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4

When you access a file share, you could try using CMD + k in Finder (Connect to server), and then type the address as a CIFS or SMB path - ie. cifs://my.server/SomeFileShare or smb://my.server/SomeFileShare Disclaimer: I don't have Mavericks, and no access to my Mac right now. And I'm not even certain that Finder doesn't somehow jump on AFP anyhow. Edit: ...


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I'm having the exact same problem on my client. Looking at a WireShark trace, there is always a 45 second delay in opening the connection the the file share (OSX Server 3.1.2). Using SMB1 (CIFS) does the same thing and WireShark confirms SMB vs. SMB2. Any other ideas out there?


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The ._ files are AppleDouble files that are used to store metadata like extended attributes, ACLs, file flags, and resource forks. To delete them, run: find . -name ._\* -delete You can see if files have extended attributes, ACLs, or file flags with ls -l@eO. The ._ files are usually created because files have extended attributes. You can use xattr -c to ...


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I have not tried this myself, and I realize the OP prefers native solutions, but nonetheless: There's an app called Asepsis that works by redirecting creation of those files into a special folder, i.e. in a way preventing them from appearing.


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I will admit, I hadn't noticed that the defaults write command stopped working in Mavericks. However, when I DO clean network mounts, instead of your one liner find and rm, I use this: dot_clean . The manfile explains: dot_clean -- Merge ._* files with corresponding native files. I don't use the -m flag, but you may find it helpful in your situation. ...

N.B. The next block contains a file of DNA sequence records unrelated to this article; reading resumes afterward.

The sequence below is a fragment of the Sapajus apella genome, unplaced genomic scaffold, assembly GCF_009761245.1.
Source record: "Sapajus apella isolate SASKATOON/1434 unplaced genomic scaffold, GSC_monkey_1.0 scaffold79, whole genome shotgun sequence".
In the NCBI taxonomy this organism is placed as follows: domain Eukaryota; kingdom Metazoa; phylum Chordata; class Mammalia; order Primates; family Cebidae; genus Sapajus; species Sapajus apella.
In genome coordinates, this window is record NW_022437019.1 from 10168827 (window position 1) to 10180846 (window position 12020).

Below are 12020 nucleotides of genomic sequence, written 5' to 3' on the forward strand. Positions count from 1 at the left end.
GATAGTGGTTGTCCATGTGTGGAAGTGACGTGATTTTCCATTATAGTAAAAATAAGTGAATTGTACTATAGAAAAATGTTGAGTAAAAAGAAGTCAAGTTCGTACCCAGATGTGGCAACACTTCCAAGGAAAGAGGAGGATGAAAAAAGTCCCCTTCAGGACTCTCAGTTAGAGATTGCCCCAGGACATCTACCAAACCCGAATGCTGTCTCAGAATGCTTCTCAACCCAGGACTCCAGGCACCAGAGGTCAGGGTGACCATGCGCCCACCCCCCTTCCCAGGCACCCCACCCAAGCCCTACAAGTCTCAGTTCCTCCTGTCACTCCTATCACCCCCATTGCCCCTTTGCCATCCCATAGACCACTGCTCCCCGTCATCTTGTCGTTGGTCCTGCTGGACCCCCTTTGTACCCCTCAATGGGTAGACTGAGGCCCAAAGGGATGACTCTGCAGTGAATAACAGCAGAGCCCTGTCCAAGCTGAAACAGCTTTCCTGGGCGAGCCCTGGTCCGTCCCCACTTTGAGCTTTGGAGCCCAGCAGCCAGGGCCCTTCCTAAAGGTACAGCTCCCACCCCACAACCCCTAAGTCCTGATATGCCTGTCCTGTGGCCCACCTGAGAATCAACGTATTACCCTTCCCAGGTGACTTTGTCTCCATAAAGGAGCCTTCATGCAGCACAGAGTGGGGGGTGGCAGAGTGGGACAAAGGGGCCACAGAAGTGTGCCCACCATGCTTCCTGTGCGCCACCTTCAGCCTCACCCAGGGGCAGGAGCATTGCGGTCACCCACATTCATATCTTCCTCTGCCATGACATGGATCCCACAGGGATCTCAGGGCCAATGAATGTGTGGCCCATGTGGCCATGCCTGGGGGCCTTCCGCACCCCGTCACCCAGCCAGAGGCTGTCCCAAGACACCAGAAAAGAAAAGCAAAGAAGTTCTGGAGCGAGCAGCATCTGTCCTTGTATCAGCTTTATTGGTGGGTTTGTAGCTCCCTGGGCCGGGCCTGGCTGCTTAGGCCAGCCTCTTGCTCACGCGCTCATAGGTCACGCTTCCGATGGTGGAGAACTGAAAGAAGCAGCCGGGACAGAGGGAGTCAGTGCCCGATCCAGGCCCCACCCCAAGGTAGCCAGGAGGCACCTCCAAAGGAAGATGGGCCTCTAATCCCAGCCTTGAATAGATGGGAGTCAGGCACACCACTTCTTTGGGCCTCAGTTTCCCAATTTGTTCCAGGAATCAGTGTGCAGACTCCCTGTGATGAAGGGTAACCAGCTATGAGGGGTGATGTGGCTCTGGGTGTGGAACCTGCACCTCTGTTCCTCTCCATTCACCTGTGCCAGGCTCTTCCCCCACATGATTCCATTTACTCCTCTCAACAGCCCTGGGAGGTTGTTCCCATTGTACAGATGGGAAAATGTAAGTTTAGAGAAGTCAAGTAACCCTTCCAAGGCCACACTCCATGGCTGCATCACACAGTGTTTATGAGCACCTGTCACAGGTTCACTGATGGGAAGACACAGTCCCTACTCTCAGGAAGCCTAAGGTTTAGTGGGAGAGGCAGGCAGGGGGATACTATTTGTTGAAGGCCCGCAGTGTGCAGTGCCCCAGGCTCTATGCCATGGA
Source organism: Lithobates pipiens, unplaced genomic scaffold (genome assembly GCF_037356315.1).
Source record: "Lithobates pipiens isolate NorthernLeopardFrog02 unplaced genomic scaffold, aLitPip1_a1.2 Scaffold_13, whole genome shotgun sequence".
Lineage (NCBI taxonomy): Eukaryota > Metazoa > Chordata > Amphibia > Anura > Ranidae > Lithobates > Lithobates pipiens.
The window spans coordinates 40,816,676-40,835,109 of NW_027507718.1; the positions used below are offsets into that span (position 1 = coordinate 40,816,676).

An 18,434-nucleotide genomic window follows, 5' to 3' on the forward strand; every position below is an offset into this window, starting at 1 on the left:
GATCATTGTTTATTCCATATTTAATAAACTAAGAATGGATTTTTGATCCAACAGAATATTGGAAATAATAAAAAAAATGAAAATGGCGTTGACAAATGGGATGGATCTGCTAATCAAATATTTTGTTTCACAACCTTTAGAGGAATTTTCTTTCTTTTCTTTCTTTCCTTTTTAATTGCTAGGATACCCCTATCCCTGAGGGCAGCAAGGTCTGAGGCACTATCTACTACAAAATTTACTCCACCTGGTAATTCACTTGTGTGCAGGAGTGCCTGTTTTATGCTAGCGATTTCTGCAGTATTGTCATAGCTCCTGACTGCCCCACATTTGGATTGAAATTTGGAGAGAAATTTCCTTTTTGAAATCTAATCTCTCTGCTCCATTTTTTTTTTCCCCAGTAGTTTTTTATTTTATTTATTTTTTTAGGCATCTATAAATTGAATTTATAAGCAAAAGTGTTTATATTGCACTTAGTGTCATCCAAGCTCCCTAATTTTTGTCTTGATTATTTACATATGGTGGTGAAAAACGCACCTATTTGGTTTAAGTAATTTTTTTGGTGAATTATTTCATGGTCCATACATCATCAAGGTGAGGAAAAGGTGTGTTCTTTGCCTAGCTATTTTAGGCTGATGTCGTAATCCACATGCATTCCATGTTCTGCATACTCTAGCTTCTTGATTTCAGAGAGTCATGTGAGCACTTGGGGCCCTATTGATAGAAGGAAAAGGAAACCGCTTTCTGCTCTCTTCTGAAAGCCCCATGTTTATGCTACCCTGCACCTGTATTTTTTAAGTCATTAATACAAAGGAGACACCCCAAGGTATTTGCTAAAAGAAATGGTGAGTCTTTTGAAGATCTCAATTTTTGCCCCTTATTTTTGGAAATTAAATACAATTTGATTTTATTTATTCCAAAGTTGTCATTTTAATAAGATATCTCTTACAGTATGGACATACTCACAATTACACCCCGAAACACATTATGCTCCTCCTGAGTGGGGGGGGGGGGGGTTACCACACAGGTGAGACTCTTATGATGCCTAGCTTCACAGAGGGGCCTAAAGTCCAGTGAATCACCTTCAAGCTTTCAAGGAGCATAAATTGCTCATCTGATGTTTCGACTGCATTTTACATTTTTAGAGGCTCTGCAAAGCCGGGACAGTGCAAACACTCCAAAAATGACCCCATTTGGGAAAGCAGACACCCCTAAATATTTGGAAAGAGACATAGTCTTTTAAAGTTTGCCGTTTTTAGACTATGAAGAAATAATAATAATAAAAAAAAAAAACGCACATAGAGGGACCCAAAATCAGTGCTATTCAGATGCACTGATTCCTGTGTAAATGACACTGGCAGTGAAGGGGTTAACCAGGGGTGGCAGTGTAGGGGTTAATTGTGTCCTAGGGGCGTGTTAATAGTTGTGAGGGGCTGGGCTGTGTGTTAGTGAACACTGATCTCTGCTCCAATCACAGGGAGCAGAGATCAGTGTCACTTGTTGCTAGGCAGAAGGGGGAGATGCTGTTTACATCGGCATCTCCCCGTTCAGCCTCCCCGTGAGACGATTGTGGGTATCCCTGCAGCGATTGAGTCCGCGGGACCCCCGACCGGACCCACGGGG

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Just tried, and this does work in Mavericks (at least for disabling .DS_Store not network shares): defaults write com.apple.desktopservices DSDontWriteNetworkStores -bool true You just need to remember to restart Finder as well: killall Finder


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I've found the solution. Two commands are needed in sequence: sudo launchctl load -w /System/Library/LaunchDaemons/com.apple.smbd.plist sudo defaults write /Library/Preferences/SystemConfiguration/com.apple.smb.server.plist EnabledServices -array disk


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You need to understand how mounting works. In short what you want is to: Mount your smb:// drive on a certain location. Use your file:// command as you always do. When you use 'Connect to Server' - ⌘K, your drive should be mounted somewhere in /Volumes/. So now you can use file://Volumes/drive-name. For normal use, like this, a mounted network ...


1

I've had to do this as well, and I have an Applescript I wrote and cobbled together from working sources to request the user's password and then use mount_smbfs to mount to a specific location (with folders already set up). This prevents stale passwords from quickly locking out the account, and also prevents passwords in the script body. I do hard-code the ...


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Mavericks just introduced support for SMB2. http://www.apple.com/osx/whats-new/features.html#core SMB3 is a planned feature of the next version of OS X, Yosemite.